Have Smartphones reached an apex? Has the technology gone as far as it can go? Smartphones are basically mini computers, and can do nearly as much as our computers and tablets can do. This perhaps leaves little room for improvement in the future. If this is true what is the next big technological advancement for investors to watch out for in the near future.
Many of the up and coming technological advancements are due to the proliferation of mobile devices with companies constantly looking to improve on what we already have. Smartphones are now owned by over two billion people worldwide. This will lead to technology industries building opportunities on the back of smartphone success.
The End of the Smartphone
Smartphone sales are still buoyant but the end of the smartphone as we know it today is inevitable. This is because the way we interact with our phones will quickly change. Smartphones have limitations which can in time be improved on. One possible advance is that the phone will stay in our pockets and we will interact with devices that will communicate with our phones. Mobile phones will become little more than storage devices and provide access to the Internet. New technology will become wearable eliminating the need to use our hands.
Health monitors and heart rate monitors are slim devices worn on the wrist and designed to motivate its owner to get more active and exercise in the training range. It tracks calories burned, heart rate, distance walked and monitors daily exercise goals.
During the night some watches will track your sleep cycle. One can access statistics collected by the watch with the computer or smartphone. The technology doesn’t stop here. Some watches have the capacity to take pictures and video clips. As time goes by more and more functions will be built into our wristwatches.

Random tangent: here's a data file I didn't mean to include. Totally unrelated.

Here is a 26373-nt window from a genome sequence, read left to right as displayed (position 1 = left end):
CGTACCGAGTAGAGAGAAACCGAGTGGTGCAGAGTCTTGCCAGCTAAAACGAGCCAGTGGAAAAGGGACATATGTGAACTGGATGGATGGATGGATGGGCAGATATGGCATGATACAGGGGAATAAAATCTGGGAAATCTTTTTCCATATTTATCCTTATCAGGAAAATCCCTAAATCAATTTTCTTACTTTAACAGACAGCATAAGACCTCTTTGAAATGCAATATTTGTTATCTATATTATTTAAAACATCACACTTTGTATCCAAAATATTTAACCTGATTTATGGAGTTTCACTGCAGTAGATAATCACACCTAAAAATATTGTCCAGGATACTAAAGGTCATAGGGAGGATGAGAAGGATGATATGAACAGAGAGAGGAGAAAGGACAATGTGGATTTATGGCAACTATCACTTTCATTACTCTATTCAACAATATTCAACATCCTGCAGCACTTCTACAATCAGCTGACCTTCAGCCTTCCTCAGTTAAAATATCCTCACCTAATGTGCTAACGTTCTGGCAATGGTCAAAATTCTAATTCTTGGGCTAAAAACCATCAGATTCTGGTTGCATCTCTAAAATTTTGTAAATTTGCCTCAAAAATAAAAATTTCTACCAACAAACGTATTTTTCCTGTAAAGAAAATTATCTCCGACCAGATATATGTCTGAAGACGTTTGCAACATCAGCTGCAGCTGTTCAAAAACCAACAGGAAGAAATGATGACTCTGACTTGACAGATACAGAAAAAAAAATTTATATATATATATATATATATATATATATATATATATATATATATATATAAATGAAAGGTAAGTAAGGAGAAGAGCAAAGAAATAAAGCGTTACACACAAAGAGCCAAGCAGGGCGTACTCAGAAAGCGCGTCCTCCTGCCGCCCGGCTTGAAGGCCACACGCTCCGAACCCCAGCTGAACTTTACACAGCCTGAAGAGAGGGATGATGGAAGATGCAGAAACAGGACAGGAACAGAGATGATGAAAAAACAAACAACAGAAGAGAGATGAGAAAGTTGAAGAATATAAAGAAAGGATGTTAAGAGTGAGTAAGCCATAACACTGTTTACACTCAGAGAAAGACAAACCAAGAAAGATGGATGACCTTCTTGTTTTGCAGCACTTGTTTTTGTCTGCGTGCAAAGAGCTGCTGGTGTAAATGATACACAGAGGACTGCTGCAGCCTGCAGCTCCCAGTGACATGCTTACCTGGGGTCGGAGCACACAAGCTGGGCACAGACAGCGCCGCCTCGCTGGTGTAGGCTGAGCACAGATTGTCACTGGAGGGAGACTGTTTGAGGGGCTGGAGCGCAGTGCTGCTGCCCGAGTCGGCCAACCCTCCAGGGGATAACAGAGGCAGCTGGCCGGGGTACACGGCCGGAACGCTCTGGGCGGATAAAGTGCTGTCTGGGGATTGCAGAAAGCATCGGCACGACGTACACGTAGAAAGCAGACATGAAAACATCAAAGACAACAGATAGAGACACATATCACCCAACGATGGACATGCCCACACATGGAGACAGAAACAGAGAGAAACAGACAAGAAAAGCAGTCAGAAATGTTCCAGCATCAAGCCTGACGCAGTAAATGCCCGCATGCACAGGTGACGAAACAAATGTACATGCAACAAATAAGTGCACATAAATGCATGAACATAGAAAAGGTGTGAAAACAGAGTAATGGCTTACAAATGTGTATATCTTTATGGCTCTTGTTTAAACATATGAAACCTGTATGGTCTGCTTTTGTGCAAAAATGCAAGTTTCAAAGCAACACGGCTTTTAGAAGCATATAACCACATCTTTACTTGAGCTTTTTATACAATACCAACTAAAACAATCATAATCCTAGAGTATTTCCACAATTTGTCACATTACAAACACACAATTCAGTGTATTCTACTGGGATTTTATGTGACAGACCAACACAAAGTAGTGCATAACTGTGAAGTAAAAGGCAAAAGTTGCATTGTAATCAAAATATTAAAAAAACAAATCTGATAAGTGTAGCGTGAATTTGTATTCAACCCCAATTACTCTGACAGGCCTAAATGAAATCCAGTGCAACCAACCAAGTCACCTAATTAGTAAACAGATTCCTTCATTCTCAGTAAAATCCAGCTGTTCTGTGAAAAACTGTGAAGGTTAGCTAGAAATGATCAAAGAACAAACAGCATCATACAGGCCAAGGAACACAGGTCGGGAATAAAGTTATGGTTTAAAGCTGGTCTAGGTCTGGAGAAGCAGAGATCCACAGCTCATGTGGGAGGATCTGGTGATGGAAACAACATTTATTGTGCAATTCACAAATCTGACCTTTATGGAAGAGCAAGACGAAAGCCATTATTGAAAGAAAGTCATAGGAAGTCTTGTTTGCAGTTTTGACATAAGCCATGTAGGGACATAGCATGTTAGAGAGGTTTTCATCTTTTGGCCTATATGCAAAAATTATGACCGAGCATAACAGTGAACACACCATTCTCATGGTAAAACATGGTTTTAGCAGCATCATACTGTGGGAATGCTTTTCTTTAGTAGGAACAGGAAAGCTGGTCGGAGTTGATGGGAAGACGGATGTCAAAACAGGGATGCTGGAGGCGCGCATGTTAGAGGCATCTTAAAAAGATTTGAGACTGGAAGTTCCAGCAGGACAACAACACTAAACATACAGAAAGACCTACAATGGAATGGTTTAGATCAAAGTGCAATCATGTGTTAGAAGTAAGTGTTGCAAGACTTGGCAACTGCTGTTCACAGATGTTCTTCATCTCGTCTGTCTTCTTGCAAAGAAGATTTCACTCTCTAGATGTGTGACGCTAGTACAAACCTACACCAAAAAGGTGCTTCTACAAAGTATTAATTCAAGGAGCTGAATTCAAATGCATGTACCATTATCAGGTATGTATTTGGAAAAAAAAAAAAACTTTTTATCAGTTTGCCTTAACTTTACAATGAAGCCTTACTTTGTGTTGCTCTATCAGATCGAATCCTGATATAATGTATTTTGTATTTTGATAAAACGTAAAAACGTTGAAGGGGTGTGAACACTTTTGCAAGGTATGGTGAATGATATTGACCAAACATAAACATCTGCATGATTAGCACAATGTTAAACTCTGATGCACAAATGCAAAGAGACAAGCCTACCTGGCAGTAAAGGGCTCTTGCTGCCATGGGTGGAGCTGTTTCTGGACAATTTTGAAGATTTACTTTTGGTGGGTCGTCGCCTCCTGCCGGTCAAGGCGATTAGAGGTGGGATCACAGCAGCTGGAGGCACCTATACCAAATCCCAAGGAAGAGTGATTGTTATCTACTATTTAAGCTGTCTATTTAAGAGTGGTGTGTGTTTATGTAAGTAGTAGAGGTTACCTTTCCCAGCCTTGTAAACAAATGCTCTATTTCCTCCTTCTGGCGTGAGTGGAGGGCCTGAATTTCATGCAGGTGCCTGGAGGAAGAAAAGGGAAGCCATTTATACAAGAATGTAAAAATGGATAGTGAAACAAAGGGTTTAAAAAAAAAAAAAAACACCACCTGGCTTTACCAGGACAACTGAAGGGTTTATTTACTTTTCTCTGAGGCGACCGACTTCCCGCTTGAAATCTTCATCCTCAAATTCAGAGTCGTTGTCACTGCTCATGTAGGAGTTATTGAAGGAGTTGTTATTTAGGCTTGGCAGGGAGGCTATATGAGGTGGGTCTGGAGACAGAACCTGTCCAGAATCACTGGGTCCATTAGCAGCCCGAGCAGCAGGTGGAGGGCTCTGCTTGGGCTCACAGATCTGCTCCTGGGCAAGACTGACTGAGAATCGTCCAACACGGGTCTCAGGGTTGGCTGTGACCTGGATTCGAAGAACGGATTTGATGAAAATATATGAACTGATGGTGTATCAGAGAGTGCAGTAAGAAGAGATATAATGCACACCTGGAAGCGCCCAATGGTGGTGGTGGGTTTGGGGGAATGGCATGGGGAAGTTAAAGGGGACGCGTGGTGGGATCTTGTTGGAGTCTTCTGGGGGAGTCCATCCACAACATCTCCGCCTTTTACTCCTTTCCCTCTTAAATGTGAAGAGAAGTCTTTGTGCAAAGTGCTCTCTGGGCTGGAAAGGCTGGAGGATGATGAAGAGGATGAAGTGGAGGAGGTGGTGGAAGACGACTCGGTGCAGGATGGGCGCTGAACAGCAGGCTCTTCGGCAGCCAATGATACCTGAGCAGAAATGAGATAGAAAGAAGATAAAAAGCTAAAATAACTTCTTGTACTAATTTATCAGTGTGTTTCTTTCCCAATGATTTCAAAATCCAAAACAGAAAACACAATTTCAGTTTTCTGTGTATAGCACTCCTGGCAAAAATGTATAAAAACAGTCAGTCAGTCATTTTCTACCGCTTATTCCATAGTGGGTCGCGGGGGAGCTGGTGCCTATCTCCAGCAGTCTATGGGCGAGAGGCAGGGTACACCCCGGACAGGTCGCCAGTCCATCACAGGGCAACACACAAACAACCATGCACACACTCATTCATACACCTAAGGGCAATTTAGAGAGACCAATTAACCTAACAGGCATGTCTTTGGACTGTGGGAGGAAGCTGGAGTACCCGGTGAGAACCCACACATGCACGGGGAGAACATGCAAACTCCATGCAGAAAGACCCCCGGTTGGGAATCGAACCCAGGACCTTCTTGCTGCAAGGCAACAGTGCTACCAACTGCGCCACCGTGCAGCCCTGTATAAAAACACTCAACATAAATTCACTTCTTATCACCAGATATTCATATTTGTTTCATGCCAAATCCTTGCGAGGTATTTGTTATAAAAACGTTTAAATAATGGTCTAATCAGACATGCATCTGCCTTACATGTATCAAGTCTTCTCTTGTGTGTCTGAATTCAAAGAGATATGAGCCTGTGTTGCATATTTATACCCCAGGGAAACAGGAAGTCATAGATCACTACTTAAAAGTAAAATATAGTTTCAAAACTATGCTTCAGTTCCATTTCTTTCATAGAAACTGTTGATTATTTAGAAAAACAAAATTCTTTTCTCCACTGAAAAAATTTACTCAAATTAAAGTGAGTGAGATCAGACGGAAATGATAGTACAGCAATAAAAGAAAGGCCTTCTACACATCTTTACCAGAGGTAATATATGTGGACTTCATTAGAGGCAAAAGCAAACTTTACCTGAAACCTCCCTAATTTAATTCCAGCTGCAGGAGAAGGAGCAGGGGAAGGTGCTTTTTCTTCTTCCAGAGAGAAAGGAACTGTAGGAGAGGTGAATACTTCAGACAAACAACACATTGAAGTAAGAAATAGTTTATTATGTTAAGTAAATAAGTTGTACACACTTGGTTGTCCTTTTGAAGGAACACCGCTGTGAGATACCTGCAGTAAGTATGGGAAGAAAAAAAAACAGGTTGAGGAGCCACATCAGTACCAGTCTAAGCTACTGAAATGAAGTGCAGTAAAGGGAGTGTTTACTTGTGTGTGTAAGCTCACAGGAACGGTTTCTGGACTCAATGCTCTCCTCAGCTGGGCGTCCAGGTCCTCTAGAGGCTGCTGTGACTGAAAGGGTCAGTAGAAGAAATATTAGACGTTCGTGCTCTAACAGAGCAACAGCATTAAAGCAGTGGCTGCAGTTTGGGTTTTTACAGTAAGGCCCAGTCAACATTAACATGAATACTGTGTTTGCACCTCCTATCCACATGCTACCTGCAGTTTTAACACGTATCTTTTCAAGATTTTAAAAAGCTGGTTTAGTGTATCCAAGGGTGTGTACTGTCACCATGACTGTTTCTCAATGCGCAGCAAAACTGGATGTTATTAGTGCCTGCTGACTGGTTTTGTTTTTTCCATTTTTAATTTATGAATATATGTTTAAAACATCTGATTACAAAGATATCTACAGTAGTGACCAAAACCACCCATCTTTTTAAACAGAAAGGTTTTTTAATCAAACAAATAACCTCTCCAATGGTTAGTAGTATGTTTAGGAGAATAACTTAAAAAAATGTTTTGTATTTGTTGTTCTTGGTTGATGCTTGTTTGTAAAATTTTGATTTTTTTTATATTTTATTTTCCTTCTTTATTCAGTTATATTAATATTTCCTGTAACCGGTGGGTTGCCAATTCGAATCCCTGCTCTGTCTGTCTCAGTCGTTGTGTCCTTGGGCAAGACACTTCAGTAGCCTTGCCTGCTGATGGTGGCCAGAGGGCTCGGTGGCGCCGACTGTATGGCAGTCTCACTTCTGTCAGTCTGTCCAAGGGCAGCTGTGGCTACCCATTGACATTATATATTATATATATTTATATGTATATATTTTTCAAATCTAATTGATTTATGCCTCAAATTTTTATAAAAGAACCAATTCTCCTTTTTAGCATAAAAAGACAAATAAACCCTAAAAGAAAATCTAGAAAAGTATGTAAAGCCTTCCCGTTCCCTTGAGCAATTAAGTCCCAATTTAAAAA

Glasses may be the next evolutionary move away from the smartphone providing the same functions and services but in a device which can be worn comfortably on the head. It will present information immediately before the eyes. This will allow one to keep the mobile device in a pocket or handbag. Computer glasses will be subject less to theft or loss than the traditional mobile device. Like many new innovations, the new Google Glass launched recently has some privacy issues as it can be used to video people without their knowledge.It may be hard to envision a time where all of us wear computerized glasses, however, the idea is consistent with the gradual evolution of computers. Computer began their history filling big rooms, then desk tops, on our laps and now in our palms. Maybe glasses are the next logical move forward in the life of a computer.
Storing information in the cloud is becoming more important to users and companies than the devices they access it from. Being synced 24/7 is the new obsession and this technology allows users to do just so. Whether they’re using a private or public cloud, the technology will see growth across the world catering to almost everyone — the business man on the move, school children who no longer have to carry around stacks of heavy text books, remote workers, students getting online degrees in accounting— the possibilities are endless. Cloud technology can also be integrated with traditional IT hardware and be used to host large, rarely accessed files to keep systems running at their fastest. There are already specialty companies in this niche with more bounding through the door.
How about technology we have yet to see? This is unlikely as new technology rides on the back of existing technology. Advances in technology are basically tweaks on technology we already have. Most new technologies arrive in the form of a prototype, which is nothing more than an improvement on an existing technology. What is most likely in the foreseeable future is the ability to send and listen to emails without taking the phone out of the pocket, and without taking your eyes off the road while driving. The technology that is possible today will almost certain become commonplace tomorrow.
Photo Credit: Flickr/Carsten Keßler